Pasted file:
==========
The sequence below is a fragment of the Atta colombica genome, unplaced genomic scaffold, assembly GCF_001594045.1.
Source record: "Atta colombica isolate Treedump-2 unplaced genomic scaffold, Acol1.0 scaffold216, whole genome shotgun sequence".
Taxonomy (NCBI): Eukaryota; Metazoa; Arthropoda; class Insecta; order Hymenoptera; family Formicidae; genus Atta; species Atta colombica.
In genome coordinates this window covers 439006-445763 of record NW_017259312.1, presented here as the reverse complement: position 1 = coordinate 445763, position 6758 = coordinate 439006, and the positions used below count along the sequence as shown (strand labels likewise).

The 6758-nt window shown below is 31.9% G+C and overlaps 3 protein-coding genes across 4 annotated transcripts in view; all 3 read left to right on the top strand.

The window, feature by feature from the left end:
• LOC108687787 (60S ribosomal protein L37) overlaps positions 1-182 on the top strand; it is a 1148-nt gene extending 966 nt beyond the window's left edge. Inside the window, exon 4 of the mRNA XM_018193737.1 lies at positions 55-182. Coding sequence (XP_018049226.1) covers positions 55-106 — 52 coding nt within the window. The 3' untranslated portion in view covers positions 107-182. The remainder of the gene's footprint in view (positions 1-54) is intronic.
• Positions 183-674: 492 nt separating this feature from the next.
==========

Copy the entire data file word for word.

The sequence below is a fragment of the Atta colombica genome, unplaced genomic scaffold, assembly GCF_001594045.1.
Source record: "Atta colombica isolate Treedump-2 unplaced genomic scaffold, Acol1.0 scaffold216, whole genome shotgun sequence".
Taxonomy (NCBI): Eukaryota; Metazoa; Arthropoda; class Insecta; order Hymenoptera; family Formicidae; genus Atta; species Atta colombica.
In genome coordinates this window covers 439006-445763 of record NW_017259312.1, presented here as the reverse complement: position 1 = coordinate 445763, position 6758 = coordinate 439006, and the positions used below count along the sequence as shown (strand labels likewise).

The 6758-nt window shown below is 31.9% G+C and overlaps 3 protein-coding genes across 4 annotated transcripts in view; all 3 read left to right on the top strand.

The window, feature by feature from the left end:
• LOC108687787 (60S ribosomal protein L37) overlaps positions 1-182 on the top strand; it is a 1148-nt gene extending 966 nt beyond the window's left edge. Inside the window, exon 4 of the mRNA XM_018193737.1 lies at positions 55-182. Coding sequence (XP_018049226.1) covers positions 55-106 — 52 coding nt within the window. The 3' untranslated portion in view covers positions 107-182. The remainder of the gene's footprint in view (positions 1-54) is intronic.
• Positions 183-674: 492 nt separating this feature from the next.